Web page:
Despite the declining allure of public service, the myth surrounding public sector work persists. According to a CNBC article by Megan Leonhardt entitled Federal workers miss a 2nd paycheck today—here’s how many Americans could do that and still pay bills​, in the midst of the 2019 federal government shutdown (which lasted 35 days and ended with federal workers missing two paychecks and federal contractors going unpaid), United States House Representative Mark Meadows stated that forging payment is, “Actually part of what you do when you sign up for any public service position… they know they would be required to work (during Christmas) and even in preparation for a potential shutdown [federal workers]… have been instructed to show up.”

While the representative’s sentiment is not uncommon, it plays into an American mythology that weakens government as an institution. The unrealistic notion that public servants could (or should) divorce themselves from their personal finances, dutifully overlook private sector benefits and endure any sacrifice for the sake of their work merely serves to drive skilled workers from public positions. Ultimately, this reduces effectiveness of government by reducing the productivity, efficiency and talent pool of the government.

While this article does not purport to solve the broader challenge of dispelling the myth of public service, I would like to speak to the role that localities should play in investing in their employees. In my experience at the local level, there has been a trend towards a disinvestment in human resources. This is problematic, because human resource departments in public organizations should be utilized as a primary vehicle to invest in public sector employees.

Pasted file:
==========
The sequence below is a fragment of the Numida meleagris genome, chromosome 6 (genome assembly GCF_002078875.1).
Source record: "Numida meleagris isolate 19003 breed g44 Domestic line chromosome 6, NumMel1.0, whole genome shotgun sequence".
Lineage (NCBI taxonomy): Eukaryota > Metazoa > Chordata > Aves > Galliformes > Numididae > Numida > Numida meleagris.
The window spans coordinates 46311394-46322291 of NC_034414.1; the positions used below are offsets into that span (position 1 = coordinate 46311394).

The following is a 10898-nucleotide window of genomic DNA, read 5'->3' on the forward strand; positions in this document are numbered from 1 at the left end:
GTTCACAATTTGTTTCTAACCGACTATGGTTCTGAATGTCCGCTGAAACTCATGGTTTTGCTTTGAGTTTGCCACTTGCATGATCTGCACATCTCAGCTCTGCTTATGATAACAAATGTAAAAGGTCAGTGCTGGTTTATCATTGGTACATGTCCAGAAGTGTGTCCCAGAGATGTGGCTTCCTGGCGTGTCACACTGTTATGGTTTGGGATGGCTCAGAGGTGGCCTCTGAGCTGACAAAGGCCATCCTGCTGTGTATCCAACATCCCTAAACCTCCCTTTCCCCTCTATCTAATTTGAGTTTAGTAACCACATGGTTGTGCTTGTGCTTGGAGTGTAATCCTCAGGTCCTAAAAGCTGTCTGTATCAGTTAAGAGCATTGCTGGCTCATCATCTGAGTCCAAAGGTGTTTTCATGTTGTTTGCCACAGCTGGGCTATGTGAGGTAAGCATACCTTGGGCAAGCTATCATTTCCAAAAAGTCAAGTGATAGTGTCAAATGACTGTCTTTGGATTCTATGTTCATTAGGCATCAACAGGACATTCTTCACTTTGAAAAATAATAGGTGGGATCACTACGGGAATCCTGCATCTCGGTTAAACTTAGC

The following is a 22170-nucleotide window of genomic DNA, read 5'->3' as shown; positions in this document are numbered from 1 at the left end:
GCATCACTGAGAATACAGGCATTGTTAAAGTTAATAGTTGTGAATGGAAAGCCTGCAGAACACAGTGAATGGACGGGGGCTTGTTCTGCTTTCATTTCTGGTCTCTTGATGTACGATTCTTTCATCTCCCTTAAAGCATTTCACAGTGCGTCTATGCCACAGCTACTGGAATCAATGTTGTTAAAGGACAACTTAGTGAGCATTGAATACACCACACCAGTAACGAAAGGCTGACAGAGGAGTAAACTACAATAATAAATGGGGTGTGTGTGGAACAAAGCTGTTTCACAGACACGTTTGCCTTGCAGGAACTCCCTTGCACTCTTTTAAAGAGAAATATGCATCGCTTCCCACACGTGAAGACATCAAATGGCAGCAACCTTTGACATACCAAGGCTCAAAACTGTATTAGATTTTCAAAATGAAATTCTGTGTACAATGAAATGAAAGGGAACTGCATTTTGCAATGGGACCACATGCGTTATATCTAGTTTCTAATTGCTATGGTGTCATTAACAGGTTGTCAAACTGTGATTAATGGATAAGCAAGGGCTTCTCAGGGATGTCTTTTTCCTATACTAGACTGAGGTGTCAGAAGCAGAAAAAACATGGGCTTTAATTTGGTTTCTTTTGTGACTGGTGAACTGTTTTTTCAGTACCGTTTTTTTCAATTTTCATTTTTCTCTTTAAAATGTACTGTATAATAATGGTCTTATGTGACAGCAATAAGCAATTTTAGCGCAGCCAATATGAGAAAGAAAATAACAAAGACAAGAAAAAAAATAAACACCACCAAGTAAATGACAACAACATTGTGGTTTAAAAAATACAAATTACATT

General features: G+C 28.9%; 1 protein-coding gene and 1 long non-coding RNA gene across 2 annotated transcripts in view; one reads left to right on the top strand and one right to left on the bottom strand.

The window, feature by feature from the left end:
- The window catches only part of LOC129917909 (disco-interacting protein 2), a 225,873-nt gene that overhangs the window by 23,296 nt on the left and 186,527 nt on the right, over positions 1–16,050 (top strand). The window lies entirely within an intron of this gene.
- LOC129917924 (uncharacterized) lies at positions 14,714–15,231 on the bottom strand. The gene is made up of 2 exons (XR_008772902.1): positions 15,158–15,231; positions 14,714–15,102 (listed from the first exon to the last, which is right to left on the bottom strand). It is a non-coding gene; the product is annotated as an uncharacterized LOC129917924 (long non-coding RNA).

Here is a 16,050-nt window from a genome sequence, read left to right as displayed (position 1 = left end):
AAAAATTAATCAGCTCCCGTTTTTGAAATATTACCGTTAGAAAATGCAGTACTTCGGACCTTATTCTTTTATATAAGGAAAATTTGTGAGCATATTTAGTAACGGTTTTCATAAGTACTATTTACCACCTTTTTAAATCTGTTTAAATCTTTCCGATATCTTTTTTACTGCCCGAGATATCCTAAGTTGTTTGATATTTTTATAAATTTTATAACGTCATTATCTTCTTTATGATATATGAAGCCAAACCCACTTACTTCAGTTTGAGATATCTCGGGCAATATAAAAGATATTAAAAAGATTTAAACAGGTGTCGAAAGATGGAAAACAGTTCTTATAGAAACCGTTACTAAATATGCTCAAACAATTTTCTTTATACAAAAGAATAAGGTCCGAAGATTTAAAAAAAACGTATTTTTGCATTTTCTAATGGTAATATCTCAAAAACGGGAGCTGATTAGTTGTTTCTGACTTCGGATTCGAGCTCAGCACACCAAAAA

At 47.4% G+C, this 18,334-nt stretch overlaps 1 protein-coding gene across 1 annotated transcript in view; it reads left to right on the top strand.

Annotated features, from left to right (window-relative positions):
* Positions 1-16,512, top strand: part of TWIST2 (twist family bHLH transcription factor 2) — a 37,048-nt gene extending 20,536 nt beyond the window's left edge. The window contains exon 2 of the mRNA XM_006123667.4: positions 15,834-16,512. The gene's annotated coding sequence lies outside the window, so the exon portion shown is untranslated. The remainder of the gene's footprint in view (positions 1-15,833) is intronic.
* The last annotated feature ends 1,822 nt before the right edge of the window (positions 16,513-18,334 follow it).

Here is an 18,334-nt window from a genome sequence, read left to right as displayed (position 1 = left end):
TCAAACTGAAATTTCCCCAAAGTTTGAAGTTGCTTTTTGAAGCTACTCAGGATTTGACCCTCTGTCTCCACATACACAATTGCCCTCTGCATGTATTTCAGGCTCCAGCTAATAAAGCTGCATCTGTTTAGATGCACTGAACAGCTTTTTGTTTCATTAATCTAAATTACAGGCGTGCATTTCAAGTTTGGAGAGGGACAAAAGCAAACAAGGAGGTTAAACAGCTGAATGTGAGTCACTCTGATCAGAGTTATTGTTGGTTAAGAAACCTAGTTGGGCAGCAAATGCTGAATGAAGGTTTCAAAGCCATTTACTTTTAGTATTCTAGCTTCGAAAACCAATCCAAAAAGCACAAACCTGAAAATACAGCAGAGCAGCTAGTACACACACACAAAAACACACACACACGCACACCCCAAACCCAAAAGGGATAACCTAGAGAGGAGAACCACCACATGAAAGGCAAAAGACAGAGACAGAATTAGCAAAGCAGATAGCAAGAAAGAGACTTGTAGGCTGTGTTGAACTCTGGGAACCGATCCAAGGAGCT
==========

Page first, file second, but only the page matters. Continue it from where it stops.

Local governments are perhaps uniquely situated to invest in public employees, not only because local public employees are more politically popular than other government employees, but also because council-manager municipalities employ professional administrators that may be mobilized to help grow human capital. In particular, assistant city managers should be utilized for this purpose because of this position’s high rank within local organizations (ensuring that growing human capital is an organizational priority) and because of the stability of this position relative to the city manager position. Finally assistant city managers, generally speaking, have more amorphous job responsibilities than other positions within the local organizations (meaning that there is less organization inertia to overcome if the responsibilities of this position were to be shifted). Regardless of the method, it is clear that United States governments need to invest more in public sector workers lest government institutions suffer as a result.


Author: Anthony Taylor is a graduate student in the School of Public Affairs and Administration at the University of Kansas. He may be contacted at [email protected]

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The American Society for Public Administration is the largest and most prominent professional association for public administration. It is dedicated to advancing the art, science, teaching and practice of public and non-profit administration.